Martz said she went to a house and asked to borrow the resident’s phone to call the school and let them know what was happening. Eventually, another teacher driving through the neighborhoods looking for them picked them up and returned Martz and the girl to the school where her worried parents were waiting.
Martz said she tried to explain what had happened to the girl’s father, but she believes there was a language barrier.
“At the end, the dad asked, ‘So you just took her?’ ‘No,’ I said, and I repeated the story again. I felt that language may have been a barrier to understanding my good intentions and the safety I had provided,” Martz said.
Martz said she received a reprimand from the school. She said she requested another meeting with the parents with an interpreter present but was denied.
She said she first learned she had been charged with committing a crime when she was contacted by a local news outlet seeking comment. She then learned there was a $25,000 warrant out for her arrest and called dispatchers to find out how she could turn herself in. Martz was booked into the Salt Lake County Jail and posted bail shortly after.
In addition to teaching part time, Martz is a Utah State Bar certified attorney specializing in education law who has opened her own law practice. She was a principal in the Granite School District for 13 years and ran for office last year to represent the 42nd District in the Utah House of Representatives as a candidate for the United Utah Party. She has adopted four children of her own, including one with autism.
She believes the child kidnapping charge should be dropped.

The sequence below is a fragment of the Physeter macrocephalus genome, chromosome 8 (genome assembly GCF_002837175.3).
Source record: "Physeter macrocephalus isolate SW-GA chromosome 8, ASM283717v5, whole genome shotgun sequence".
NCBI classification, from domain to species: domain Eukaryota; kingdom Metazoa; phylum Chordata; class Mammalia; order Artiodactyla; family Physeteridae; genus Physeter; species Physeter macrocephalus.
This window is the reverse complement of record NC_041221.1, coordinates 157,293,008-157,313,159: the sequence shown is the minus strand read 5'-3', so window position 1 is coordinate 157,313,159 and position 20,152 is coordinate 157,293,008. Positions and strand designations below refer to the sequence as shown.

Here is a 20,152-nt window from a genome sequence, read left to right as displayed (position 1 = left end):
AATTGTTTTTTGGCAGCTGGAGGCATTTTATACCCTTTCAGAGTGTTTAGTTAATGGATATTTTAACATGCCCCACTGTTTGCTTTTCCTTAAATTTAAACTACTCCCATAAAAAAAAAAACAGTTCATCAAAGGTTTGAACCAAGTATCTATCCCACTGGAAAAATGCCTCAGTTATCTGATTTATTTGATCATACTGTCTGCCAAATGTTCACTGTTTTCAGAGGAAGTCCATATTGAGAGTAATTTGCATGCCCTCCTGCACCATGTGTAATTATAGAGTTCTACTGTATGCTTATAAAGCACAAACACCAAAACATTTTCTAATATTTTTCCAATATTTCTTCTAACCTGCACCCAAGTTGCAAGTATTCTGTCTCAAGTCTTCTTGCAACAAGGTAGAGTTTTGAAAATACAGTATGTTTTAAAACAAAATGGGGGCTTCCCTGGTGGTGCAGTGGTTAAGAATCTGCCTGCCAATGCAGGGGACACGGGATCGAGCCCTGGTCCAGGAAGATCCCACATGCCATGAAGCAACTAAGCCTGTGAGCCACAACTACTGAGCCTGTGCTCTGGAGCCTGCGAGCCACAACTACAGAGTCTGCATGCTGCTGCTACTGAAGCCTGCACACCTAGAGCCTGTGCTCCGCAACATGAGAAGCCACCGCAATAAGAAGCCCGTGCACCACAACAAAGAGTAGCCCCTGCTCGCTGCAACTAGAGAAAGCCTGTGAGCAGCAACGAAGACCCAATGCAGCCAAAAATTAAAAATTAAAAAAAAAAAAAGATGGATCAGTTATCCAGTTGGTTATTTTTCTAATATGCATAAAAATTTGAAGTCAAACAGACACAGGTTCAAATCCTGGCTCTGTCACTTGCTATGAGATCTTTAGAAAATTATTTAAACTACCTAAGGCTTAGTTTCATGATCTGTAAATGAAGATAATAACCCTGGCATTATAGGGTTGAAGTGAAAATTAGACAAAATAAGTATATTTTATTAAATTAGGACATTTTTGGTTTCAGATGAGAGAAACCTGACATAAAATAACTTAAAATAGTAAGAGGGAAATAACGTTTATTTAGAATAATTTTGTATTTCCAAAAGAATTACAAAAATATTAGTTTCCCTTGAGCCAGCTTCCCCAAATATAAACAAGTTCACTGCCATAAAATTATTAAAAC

“I had no intent to interfere with the child’s trip home. Iwas providing safety to what I felt was a vulnerable child because she was dis traught. I did not learn until later that she had autism,” she said. “I was acting out of compassion. But I also had a duty as a school employee to provide care for this girl."
“My whole life has been about serving and helping children. I’m a rule follower. I stay safely on the side of policy and law. It’s been my job for 24 years as a teacher, as a principal, as a lawyer to children. I take responsibility and regret that the child’s parents were frightened. I was only keeping her safe,” Martz continued.
“It’s a sad commentary on our society when educators who responsibly help children are disciplined and charged with crimes. I plead with the prosecutor to drop the charges against me.”
Tangaro said her client admits she could have handled the situation differently, such as just taking the child to the principal’s office. But she also believes the penalties could be handled differently, such as simply letting the school or the district handle the situation internally, or file a misdemeanor charge such as unlawful detention.
“Could things in hindsight been maybe have been done differently? Maybe. But does it rise to the level of criminal culpability? And our answer is we don’t think so,” Tangaro said. “In my opinion, and I’m a former prosecutor, not everything needs to be criminalized. If mistakes are made or if things could have been done differently, we don’t have to jump to a first-degree felony with very serious potential consequences.”